- Prudential supervision – the main objective of prudential supervision is the protection of members and beneficiaries. Member states must ensure that IORPs are subject to prudential supervision in relation to a number of areas, including the funding pf their technical provisions and investment management.
- Remuneration policy - an IORP must also implement “sound remuneration policies” in relation to those running the scheme, and these should be appropriate to the size and internal organisation of the IORP. The policy should not encourage excessive risk-taking and should be publicly disclosed.
- Risk management - IORPs should have sufficient capacity to have a risk management function, an internal audit function and, where applicable, an actuarial function. The risk management system must be able to identify, monitor and manage all risks including those associated with outsourced functions such as investment.
- Transfers – members states must allow IORPs to make cross-border transfers of all or part of schemes registered in their territory. A transfer must be approved by the relevant authority in the receiving scheme’s member state, which will be the Pensions Regulator in the UK.
- Investment – IORPs should be permitted to invest in accordance with the rules of their home state, which should reduce the cost of cross-border activity. A host member state may not impose additional investment restrictions on a scheme carrying out cross-border activities.
- Disclosure of information – an IORP will be required to provide an annual benefit statement to members. Any material change to the information provided in the previous year’s statement must be clearly explained in an accompanying letter.
While many of the proposed revisions are to be proportionate to the size and complexity of the specific IORP, it is likely that a number of smaller schemes may suffer increased governance costs as a result of the IORP II proposal. UK legislation already imposes many of the requirements laid out in IORP II but once the proposal is finalised, there may be areas where increased UK regulation is required.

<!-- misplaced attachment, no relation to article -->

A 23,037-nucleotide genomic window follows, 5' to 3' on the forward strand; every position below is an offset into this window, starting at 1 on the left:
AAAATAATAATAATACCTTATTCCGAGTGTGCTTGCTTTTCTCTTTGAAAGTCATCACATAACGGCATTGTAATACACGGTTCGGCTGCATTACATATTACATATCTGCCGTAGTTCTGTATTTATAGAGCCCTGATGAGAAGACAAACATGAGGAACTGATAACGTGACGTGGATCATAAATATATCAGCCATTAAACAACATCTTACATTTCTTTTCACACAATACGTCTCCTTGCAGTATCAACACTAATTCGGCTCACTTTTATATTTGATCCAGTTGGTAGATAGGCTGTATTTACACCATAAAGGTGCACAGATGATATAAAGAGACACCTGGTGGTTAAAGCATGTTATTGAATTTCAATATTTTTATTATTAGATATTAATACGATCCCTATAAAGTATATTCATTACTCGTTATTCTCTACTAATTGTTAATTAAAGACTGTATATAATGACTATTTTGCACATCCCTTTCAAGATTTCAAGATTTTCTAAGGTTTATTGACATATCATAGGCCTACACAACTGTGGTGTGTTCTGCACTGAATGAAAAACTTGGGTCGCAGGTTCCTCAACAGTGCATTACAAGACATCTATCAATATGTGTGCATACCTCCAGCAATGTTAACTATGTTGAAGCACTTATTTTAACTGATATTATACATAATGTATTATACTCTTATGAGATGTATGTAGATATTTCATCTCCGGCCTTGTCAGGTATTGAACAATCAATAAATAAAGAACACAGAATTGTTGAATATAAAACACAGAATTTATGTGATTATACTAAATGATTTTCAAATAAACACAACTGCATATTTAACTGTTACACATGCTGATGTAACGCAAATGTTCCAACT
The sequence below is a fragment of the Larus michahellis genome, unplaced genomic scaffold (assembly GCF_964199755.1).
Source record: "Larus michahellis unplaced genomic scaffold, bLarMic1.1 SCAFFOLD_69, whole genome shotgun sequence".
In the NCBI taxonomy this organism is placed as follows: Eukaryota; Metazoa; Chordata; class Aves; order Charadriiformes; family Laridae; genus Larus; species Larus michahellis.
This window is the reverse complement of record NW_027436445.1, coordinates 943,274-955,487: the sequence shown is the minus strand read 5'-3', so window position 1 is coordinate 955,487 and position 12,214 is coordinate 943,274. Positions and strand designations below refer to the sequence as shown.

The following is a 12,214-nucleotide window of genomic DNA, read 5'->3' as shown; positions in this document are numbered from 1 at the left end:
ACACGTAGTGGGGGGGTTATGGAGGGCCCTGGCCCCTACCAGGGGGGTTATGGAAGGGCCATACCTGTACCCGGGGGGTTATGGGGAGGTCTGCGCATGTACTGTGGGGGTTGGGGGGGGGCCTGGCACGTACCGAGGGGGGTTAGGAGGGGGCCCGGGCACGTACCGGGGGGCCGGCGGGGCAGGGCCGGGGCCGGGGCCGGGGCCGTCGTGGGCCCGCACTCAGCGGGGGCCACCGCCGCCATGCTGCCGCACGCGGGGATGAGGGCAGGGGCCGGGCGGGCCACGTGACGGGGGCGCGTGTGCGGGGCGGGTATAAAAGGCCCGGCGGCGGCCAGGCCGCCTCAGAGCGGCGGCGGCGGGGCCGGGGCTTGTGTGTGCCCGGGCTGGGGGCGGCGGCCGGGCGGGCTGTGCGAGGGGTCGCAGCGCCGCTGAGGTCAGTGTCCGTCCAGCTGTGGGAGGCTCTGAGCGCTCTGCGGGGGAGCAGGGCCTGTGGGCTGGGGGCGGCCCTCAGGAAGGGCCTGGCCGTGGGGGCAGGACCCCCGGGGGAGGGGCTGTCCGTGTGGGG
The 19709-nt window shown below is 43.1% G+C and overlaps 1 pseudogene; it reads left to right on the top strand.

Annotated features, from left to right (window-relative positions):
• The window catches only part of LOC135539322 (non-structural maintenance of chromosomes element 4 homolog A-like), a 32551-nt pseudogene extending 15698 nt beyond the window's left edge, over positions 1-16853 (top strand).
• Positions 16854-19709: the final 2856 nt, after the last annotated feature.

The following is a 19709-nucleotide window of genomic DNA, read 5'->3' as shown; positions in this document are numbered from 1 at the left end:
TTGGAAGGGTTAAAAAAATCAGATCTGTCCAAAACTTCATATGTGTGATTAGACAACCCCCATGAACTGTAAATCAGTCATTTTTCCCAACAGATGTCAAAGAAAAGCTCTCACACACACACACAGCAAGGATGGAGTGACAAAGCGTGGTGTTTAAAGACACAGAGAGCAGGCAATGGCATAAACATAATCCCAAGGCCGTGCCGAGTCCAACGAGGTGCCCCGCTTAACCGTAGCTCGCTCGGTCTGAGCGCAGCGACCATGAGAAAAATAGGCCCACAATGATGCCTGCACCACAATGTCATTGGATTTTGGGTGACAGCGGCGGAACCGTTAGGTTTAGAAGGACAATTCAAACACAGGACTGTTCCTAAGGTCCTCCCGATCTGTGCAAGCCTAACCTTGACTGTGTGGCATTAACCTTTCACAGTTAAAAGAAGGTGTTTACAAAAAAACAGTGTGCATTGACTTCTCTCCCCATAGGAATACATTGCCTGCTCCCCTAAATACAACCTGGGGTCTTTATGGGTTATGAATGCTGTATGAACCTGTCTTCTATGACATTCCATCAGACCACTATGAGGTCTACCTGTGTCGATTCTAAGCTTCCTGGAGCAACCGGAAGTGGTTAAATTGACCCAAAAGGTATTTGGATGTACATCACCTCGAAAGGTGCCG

There are particular concerns over the “fit and proper person” requirements. These represent a significant change and have been criticised as too prescriptive. Under current IORP provisions, those running a scheme must have the appropriate qualifications or employ professionals that satisfy this requirement. If adopted in its current form, this would mean that most lay trustees would not satisfy the first limb of the “fit and proper” requirements.
Although the draconian Solvency II funding requirements have not been imposed, the retention of the requirement for cross-border schemes to be fully funded at all times was a disappointment, as its removal was leaked earlier in the year. This is a key obstacle to cross-border activity in that it continues to limit the ability of multinationals to use their home country pension funds for cross-border activity. As such, it seems at odds with the stated intention to promote the creation of cross-border schemes and to address the complexity of cross-border pension provision.